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Who’s Influencing Aggressive Driving? It’s Not Who You Think.

Angry driver caused by distracted driver

We’ve all seen the effects of aggressive driving and road rage. Many companies with extensive fleets conduct some sort of driver safety training. Most of these fleet safety programs focus on the what, where and when of driver safety. But all too often they miss out on an important question—who?

Many employee driving safety programs take the approach that aggressive driving starts and stops with the person behind the wheel. But all too often, truckers and other professional drivers aren’t the initial cause of road rage. Instead, how they drive is influenced by other drivers.

Drivers may begin the workday with the best intentions of driving safely, but as the Driving Distraction Away guide states a number of factors can affect their behavior on the road.

A person’s state of mind can make them more vulnerable to the sources of distracted driving:

  • When we’re rushing, we’re more likely to think about why we’re in a rush than to concentrate on driving.
  • When we’re frustrated, we’re more likely to get distracted by something we see.
  • When we’re tired, we’re more likely to get distracted by something we hear.

People take unnecessary risks behind the wheel because they forget driving is incredibly dangerous—steering thousands of pounds of metal traveling at very high speeds.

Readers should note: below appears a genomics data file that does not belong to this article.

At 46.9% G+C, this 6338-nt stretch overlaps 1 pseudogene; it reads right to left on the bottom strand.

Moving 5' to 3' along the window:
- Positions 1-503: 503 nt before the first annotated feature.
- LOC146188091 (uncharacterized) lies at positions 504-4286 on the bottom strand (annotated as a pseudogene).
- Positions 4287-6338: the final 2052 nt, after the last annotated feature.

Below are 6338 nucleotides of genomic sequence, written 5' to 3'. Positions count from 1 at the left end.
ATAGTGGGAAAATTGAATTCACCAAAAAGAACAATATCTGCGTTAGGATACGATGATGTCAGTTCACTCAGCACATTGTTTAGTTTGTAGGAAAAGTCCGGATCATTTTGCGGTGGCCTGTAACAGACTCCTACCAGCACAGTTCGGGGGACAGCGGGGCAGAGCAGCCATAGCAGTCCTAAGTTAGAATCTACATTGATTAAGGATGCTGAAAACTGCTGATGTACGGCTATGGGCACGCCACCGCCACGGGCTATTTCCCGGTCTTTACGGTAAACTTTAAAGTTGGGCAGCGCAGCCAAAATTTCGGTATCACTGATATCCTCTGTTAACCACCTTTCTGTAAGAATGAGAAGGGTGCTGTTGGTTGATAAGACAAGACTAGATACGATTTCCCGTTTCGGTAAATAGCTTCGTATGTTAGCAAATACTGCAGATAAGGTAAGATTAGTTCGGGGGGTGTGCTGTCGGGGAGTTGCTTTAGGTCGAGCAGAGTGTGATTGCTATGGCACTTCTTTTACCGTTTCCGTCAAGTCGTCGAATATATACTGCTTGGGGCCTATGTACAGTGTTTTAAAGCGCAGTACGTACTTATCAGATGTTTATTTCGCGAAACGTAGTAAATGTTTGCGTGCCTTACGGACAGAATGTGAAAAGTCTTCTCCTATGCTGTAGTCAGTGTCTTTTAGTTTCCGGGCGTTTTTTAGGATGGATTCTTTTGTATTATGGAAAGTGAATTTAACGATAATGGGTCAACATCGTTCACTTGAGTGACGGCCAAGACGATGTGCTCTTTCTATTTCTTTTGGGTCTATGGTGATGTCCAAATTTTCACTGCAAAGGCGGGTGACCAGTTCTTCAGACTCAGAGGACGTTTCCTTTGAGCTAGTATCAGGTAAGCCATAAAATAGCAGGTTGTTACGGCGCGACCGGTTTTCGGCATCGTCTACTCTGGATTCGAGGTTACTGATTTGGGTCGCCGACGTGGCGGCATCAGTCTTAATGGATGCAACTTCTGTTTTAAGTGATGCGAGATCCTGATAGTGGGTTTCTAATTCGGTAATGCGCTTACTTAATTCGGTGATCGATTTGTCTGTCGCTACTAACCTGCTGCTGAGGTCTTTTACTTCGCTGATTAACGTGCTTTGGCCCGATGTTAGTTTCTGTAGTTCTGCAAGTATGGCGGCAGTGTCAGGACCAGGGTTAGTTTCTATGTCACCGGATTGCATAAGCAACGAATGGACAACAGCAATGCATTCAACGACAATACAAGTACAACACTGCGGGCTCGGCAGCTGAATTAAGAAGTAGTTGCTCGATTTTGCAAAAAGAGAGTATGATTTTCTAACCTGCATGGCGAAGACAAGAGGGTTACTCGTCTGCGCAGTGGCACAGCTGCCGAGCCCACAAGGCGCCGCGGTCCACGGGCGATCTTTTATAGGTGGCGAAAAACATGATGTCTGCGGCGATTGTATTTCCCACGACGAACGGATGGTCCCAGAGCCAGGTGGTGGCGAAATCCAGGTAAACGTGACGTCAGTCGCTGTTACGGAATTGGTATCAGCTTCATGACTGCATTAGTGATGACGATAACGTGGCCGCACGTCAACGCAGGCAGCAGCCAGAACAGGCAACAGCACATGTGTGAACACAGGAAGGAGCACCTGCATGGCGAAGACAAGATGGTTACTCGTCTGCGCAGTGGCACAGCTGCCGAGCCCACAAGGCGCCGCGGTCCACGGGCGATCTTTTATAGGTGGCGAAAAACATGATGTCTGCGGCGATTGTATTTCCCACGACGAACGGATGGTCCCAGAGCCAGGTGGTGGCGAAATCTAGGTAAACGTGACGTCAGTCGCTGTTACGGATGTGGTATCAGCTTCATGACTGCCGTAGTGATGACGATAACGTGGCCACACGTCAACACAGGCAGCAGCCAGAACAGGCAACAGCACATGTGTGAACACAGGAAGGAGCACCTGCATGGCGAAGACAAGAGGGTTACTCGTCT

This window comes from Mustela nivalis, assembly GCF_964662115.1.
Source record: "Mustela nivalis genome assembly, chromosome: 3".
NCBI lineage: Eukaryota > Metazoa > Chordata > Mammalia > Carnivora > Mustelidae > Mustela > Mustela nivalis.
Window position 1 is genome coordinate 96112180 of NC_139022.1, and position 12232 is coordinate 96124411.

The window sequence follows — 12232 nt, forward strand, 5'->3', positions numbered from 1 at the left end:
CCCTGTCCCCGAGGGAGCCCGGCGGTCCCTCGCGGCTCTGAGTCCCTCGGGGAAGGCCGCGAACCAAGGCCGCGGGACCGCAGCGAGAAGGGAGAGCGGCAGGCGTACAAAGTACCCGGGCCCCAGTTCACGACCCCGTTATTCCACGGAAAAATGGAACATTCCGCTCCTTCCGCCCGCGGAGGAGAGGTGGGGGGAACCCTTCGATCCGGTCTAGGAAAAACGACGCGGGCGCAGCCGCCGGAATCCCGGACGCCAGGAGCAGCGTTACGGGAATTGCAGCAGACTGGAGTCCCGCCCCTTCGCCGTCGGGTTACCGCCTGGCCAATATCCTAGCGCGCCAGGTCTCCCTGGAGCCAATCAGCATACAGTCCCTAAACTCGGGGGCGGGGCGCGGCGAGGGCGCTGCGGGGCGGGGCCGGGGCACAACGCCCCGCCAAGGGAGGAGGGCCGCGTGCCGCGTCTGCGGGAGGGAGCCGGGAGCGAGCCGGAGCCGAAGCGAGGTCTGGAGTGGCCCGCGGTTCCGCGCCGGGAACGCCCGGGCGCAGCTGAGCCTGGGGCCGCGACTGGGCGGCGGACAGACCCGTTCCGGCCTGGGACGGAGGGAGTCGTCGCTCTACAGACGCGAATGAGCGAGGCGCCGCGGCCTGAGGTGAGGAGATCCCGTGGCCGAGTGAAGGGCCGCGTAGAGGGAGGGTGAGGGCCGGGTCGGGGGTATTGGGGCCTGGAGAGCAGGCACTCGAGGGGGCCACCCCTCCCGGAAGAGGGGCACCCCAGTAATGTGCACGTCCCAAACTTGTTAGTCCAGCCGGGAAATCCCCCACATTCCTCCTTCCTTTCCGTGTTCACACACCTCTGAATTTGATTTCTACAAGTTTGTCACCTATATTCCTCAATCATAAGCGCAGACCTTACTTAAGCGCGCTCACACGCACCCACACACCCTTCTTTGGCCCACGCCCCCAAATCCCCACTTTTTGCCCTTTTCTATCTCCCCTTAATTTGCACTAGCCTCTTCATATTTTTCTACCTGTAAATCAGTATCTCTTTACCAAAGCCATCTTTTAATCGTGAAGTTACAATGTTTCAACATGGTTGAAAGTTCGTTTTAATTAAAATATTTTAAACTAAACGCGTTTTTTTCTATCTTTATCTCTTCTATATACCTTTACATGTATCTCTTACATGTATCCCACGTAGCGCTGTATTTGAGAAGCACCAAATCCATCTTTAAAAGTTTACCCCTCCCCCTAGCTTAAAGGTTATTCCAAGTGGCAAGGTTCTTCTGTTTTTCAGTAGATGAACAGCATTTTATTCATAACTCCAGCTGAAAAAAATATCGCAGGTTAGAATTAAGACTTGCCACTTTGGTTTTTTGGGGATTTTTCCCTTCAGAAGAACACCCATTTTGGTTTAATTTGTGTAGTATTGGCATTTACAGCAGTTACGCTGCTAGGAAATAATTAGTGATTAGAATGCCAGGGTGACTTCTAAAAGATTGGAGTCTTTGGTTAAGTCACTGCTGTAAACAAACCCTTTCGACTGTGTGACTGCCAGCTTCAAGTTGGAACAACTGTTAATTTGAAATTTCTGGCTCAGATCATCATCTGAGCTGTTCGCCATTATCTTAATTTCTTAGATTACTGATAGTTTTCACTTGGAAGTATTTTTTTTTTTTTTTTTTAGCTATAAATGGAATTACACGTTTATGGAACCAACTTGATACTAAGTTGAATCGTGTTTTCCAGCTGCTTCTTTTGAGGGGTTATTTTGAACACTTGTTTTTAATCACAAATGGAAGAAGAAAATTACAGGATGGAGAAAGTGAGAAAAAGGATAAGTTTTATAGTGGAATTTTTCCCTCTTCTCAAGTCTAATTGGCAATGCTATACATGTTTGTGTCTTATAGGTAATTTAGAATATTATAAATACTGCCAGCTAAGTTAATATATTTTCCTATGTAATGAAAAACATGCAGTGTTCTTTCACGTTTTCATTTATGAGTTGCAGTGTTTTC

As the day goes on, complacency and frustration with other drivers can set in. The combination of these factors can leave your employees much more likely to drive aggressively.

Training your company’s drivers to recognize the human factors that can lead to aggressive driving and compromise their safety on the road can go a long way to reducing car crashes in company vehicles. In Life in the Fast Lane, a free webinar on distracted driving, the presenter explains in detail how a person’s state of mind can lead to aggressive driving, careless driving and collisions in company vehicles.

In the end, aggressive driving can take all sorts of forms—and can be caused by a number of different factors. If your fleet safety training ignores how drivers can be affected by others, it may be time to add human factors to the program.

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